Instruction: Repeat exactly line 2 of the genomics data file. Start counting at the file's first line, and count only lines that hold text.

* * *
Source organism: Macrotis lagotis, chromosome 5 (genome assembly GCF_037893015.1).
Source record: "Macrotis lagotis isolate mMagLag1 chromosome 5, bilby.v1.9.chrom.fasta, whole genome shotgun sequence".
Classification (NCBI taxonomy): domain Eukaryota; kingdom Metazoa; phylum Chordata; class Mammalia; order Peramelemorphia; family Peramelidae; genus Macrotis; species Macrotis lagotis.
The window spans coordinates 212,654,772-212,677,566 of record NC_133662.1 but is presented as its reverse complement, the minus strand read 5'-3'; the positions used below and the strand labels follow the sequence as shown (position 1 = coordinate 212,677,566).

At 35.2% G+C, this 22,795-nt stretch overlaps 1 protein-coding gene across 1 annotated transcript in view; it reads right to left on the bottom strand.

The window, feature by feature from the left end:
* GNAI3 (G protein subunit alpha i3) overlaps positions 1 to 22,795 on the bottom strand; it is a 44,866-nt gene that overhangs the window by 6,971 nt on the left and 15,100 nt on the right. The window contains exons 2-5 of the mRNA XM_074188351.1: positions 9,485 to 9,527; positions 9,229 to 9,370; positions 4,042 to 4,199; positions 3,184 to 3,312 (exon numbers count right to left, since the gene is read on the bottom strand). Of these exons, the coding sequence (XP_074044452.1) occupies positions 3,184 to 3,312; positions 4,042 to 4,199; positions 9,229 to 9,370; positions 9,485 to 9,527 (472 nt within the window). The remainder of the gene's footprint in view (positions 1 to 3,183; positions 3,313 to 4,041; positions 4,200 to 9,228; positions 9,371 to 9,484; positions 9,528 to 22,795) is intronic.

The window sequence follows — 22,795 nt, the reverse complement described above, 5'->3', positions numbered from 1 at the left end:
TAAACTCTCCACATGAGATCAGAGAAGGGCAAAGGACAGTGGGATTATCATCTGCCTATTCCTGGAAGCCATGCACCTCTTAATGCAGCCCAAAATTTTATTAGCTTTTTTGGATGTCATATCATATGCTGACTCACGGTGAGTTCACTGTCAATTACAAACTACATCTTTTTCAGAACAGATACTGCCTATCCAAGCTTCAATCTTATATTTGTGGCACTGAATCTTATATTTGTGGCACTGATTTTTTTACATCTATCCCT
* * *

Source record: "Macrotis lagotis isolate mMagLag1 chromosome 5, bilby.v1.9.chrom.fasta, whole genome shotgun sequence".